Walt Disney shares soared to a record high after the leisure agency stated its new streaming platform, Disney+, had been met with “extraordinary user demand,” reaching 10 million sign in its first day.
The robust performance, which added $18 billion to its market capitalization, seems to determine Disney as a number one player in the streaming wars that pit it in opposition to market leader Netflix, Amazon.com, Prime Video service, Apple’s Apple TV+ and AT&T’s forthcoming HBO Max service.
Combined with Disney’s different streaming platforms – Hulu, which has 26.8 million users, and ESPN+, which serves 3.5 million customers- the firm now serves 40.3 million viewers in the U.S, versus nearly 60 million for Netflix.
Disney shares surged 7.5% to $149 in late-day trading on the New York Stock Exchange (NYSE).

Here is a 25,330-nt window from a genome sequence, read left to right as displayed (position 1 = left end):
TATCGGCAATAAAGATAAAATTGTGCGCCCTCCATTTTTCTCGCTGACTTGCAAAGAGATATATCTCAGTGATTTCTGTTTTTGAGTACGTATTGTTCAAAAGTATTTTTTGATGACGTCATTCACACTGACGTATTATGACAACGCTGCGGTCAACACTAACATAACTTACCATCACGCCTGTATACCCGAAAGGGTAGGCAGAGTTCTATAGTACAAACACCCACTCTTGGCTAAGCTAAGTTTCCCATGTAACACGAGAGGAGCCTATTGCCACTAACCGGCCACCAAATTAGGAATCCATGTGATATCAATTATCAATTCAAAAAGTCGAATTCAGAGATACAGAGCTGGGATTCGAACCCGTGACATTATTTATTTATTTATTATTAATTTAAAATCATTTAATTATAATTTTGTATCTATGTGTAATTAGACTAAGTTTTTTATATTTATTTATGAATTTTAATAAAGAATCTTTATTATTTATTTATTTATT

Disney+, which launched in the U.S., Canada, and the Netherlands on Tuesday, was hit with technical errors that the corporate said had been attributable to higher-than-anticipated demand.
The service comes for $7 monthly and features roughly 500 movies and 7,500 TV episodes from the firm’s deep household entertainment catalog, as well as new programming. A package including ESPN+ and Hulu costs $13.
In April, Disney mentioned it plans to reach 60 million to 90 million Disney+ users around the world by 2024.
In a memo on Wednesday, Wedbush analyst Daniel Ives mentioned that at its current pace, Disney might hit that subscriber aim potentially two years prior.
Though Disney’s day-one numbers had been more than 3X the size of some estimates, it was not clear how many of these new clients were from free promotions.